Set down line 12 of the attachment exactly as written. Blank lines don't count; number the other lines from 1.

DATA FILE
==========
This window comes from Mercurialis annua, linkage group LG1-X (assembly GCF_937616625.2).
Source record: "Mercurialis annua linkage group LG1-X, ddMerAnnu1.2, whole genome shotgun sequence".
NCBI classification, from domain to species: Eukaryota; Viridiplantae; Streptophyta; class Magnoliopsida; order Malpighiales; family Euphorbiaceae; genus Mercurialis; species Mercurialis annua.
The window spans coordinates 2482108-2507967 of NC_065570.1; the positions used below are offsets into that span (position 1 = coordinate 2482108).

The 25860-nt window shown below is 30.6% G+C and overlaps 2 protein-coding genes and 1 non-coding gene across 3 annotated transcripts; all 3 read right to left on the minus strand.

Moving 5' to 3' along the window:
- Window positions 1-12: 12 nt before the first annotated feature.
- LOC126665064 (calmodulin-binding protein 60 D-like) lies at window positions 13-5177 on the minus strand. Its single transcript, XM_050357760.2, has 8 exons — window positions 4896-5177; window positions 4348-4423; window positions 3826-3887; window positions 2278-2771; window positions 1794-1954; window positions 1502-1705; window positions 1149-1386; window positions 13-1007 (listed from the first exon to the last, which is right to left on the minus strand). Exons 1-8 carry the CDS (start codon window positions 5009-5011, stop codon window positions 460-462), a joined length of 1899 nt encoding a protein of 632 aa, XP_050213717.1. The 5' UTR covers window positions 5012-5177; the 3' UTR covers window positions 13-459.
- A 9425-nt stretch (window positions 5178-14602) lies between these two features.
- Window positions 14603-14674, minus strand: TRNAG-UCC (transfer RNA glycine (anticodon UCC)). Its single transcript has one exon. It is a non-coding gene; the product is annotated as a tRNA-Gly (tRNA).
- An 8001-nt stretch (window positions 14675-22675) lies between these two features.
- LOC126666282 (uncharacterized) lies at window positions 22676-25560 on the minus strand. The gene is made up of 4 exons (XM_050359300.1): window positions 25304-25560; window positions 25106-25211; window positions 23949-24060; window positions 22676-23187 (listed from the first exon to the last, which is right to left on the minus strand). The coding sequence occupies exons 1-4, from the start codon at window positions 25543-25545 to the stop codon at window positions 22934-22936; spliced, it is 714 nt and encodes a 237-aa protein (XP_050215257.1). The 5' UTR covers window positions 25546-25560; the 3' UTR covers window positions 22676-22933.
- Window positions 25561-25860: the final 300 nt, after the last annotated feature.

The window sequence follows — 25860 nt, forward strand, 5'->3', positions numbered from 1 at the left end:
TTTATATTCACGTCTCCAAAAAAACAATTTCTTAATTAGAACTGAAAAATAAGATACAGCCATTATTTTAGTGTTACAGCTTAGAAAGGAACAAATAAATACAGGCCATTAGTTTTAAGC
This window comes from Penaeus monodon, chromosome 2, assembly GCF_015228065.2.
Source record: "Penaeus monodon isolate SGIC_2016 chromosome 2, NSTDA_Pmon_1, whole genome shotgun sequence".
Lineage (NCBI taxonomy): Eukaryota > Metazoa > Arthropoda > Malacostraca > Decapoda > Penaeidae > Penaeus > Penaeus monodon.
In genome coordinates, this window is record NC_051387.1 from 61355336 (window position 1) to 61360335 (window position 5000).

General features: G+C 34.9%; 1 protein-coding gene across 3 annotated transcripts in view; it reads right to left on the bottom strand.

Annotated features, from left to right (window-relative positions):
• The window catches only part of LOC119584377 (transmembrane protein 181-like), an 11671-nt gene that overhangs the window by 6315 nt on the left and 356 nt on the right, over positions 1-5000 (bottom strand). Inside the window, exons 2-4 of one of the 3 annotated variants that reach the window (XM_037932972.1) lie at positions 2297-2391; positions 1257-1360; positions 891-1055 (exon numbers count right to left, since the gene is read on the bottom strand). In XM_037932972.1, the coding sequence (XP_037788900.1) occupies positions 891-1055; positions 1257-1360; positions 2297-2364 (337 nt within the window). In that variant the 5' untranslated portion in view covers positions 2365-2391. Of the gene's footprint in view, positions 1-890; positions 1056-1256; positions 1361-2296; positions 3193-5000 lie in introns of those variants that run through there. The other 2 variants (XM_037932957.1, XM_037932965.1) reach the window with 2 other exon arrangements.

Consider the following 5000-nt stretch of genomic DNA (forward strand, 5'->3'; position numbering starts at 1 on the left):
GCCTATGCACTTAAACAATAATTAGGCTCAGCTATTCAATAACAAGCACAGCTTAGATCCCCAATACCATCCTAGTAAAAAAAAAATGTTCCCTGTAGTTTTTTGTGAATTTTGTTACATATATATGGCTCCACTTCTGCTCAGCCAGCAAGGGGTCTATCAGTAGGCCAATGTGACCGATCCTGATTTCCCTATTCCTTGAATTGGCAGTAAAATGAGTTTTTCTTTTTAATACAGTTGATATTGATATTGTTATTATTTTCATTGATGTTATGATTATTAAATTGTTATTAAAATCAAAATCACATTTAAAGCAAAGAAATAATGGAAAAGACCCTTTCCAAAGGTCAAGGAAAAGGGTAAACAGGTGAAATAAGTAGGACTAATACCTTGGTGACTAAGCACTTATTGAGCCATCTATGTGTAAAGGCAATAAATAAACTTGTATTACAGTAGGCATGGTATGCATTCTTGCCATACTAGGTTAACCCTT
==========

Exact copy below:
- LOC126666282 (uncharacterized) lies at window positions 22676-25560 on the minus strand. The gene is made up of 4 exons (XM_050359300.1): window positions 25304-25560; window positions 25106-25211; window positions 23949-24060; window positions 22676-23187 (listed from the first exon to the last, which is right to left on the minus strand). The coding sequence occupies exons 1-4, from the start codon at window positions 25543-25545 to the stop codon at window positions 22934-22936; spliced, it is 714 nt and encodes a 237-aa protein (XP_050215257.1). The 5' UTR covers window positions 25546-25560; the 3' UTR covers window positions 22676-22933.